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Michael Ramsey
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Michael Ramsey


A Response on Originalism and United States v. Jones
Garrett Epps

[Editor's note:  Garrett Epps, Professor of Law at the University of Baltimore, asked that I post the following response to this post in which I criticized his reaction to United States v. Jones (the GPS tracking case).  I am always happy to post responses to anything we write (just email me).  That goes especially for strongly worded resposes, well-designed to stir things up.  So, here's Professor Epps (I do have a few thoughts in response to his response, but for now the stage is his).   --Michael Ramsey]

Michael Ramsey accuses me of “anti-originalism” because of an irreverent column on theatlantic.com about Justice Scalia’s opinion in United States v. Jones.

I wrote:

Justice Scalia's opinion  . . . focused like a laser on the least interesting or significant aspect of a fascinating case. Writing for five justices, he held that the government loses not because tracking people with a GPS is so intrusive that it should only be done with a warrant -- that issue is left undecided -- but because the police officers physically put something on the defendant's car. Justice Samuel Alito, whose concurrence was joined by Justices Ruth Bader Ginsburg, Stephen Breyer, and Elena Kagan, retorted: “the Court's reasoning largely disregards what is really important (the use of a GPS for the purpose of long-term tracking) and instead attaches great significance to something that most would view as relatively minor (attaching to the bottom of a car a small, light object that does not interfere in any way with the car's operation).” The actual physical act of attaching a tiny transmitter is so minor that it would not, under today's law, be regarded as a trespass, Alito said.  . . .

Scalia's opinion for the Court tried to deal with global satellite and massive computer technology with "originalist" methods: what would the Founding Fathers have thought if a colonial-era sheriff had tracked a bad guy by hiding a constable in his carriage. Seriously, grandpa? Alito retorted. “This would have required either a gigantic coach, a very tiny constable, or both -- not to mention a constable with incredible fortitude and patience.”

On the basis of the above, Ramsey accuses me, without limitation, of hypocrisy, heresy, and—most cuttingly—of “living constitutionalism”:

[A]ssuming Scalia is right about the 18th-century rule, his originalist point is that that’s the rule we have, until we change it in the prescribed way.  Professor Epps says this is the wrong approach.  But what’s his alternative?  I assume it’s to have judges decide for themselves what the best modern approach should be, taking into account modern circumstances and sensibilities (which basically means doing what they think best).  So really all Professor Epps is saying is that we should be ruled by modern judges, rather than by the framers’ rules.  That’s the fundamental divide between originalists and advocates of a living Constitution. If that is what Professor Epps is saying, here’s why I’m surprised to hear him say it: Not long ago he was arguing that children of illegal aliens, if born in the United States, are constitutionally entitled to U.S. citizenship by the first sentence of the Fourteenth Amendment.  (I agree.)  But that is a claim that we should be governed by rules laid down in the past by people who didn’t understand modern conditions.  We could instead say that modern judges should be free to decide the birthright citizenship issue in light of modern circumstances (that is, however they think best).  The framers of the Fourteenth Amendment didn’t know about mass illegal immigration, just as the framers of the Fourth Amendment didn’t know about GPS tracking.  We can either apply the rules they wrote to new situations, or we can make up our own rules. Whatever the answer to that dilemma, it should apply across the board.  Professor Epps wants to apply the framers’ rule in one situation but make fun of Scalia for doing it another.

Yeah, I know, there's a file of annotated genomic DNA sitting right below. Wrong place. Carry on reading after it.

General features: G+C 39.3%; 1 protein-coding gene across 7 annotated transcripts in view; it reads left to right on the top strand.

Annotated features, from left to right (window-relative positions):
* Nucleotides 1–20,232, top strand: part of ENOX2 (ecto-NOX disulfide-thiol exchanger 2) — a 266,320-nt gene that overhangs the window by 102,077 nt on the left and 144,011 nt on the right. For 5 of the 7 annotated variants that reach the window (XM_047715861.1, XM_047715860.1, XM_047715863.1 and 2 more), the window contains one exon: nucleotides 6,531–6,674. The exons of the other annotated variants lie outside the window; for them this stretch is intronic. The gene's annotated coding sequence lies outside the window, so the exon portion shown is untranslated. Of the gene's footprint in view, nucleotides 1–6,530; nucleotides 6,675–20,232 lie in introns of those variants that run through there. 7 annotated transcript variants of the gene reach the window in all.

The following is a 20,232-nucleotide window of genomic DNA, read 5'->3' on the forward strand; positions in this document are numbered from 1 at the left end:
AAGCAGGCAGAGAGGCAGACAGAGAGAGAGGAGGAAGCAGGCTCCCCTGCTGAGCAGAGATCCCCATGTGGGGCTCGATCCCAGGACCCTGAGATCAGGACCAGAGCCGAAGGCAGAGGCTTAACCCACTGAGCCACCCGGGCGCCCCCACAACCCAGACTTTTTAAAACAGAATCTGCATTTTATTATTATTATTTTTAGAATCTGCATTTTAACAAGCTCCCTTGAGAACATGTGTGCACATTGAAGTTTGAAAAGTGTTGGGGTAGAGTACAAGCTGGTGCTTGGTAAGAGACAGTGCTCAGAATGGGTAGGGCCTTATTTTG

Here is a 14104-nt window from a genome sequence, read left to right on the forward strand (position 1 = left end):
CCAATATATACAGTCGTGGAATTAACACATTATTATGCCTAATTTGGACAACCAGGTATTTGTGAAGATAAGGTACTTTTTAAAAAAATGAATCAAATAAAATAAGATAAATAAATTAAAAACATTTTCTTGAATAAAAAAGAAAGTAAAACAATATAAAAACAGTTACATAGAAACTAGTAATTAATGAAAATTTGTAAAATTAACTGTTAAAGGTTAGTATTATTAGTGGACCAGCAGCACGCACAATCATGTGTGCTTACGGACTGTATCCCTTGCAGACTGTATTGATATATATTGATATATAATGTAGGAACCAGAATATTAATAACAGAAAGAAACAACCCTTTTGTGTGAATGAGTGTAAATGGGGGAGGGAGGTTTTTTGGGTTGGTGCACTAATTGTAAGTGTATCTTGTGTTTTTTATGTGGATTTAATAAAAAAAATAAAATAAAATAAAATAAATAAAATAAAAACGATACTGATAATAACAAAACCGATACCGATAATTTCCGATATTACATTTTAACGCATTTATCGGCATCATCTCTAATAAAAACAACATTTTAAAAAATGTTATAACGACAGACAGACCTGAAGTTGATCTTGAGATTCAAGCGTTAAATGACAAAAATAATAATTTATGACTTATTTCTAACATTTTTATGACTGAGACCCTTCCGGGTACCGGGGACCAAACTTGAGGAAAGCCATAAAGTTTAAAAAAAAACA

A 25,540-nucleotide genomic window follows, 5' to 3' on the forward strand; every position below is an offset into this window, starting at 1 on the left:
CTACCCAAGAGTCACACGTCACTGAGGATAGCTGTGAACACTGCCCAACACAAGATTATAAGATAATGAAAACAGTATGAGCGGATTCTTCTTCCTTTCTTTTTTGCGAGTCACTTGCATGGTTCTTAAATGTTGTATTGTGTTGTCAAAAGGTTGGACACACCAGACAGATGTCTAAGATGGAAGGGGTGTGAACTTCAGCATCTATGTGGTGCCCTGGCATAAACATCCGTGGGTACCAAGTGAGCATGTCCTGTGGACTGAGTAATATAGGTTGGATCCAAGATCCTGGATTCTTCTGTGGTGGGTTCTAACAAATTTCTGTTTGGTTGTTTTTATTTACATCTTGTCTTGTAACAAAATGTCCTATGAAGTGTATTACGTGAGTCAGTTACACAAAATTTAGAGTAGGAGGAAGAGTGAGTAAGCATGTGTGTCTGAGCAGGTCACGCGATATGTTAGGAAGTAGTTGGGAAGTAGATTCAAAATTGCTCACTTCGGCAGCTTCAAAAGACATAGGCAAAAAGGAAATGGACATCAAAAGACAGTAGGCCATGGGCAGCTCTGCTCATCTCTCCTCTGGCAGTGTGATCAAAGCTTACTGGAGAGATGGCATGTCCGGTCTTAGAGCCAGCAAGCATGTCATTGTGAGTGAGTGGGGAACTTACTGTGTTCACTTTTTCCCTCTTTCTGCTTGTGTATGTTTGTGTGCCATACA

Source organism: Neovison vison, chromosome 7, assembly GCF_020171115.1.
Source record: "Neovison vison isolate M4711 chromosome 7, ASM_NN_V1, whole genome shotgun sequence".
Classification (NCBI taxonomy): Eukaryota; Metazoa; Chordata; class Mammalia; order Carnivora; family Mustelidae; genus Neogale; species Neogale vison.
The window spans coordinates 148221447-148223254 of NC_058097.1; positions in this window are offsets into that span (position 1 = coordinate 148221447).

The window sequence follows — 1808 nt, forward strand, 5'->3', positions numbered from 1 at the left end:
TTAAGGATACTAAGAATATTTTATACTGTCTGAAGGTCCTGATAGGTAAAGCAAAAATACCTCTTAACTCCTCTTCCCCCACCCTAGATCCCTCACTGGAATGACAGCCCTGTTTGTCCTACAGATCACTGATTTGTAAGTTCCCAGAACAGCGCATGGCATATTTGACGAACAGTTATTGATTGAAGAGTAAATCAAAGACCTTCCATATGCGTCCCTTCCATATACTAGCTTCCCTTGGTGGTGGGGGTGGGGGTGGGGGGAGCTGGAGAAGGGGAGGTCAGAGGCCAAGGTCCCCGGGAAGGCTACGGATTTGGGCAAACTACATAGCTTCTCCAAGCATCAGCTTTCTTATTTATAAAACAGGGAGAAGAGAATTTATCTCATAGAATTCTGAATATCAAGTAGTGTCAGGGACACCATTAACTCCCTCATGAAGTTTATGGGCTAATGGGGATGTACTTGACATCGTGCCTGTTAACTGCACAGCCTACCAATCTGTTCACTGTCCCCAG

Remarkable enough, there are five separate fallacies in this short passage. First, it begs the question. (Of course, if we assume Scalia is correct, I must be wrong to question him.) Next, it distorts what I said in the Jones column.  Third, it repeats the silly libel that anyone who isn’t an orthodox originalist believes only in judges’ discretion. Fourth, it misrepresents my Citizenship Clause scholarship.  Finally, it makes a frankly insupportable claim about originalism—that it must “apply across the board” or be discarded in toto.

Remarkably, the argument as a whole is even more deeply fallacious than the sum of its parts. In both cases, an “originalist” has proposed a rule to replace existing precedent. In both cases, I assert that the new rule is the product of bad originalism and offer support for the existing rule. The inconsistency between my two arguments is thus imaginary.

Ramsey assumes that Scalia’s rule is clearly correct, but that nonetheless I would prefer to “have judges decide for themselves what the best modern approach should be, taking into account modern circumstances and sensibilities (which basically means doing what they think best).” I don’t assume Scalia’s rule is right; in fact, I think it’s wrong. It’s at best a strained inference from 18th Century tort law. It has no clear applicability to the text of the Fourth Amendment, to the history of its adoption, or to the issue of computerized satellite tracking.  Positing it as the “original public meaning” of the Fourth Amendment requires a leap I find unconvincing.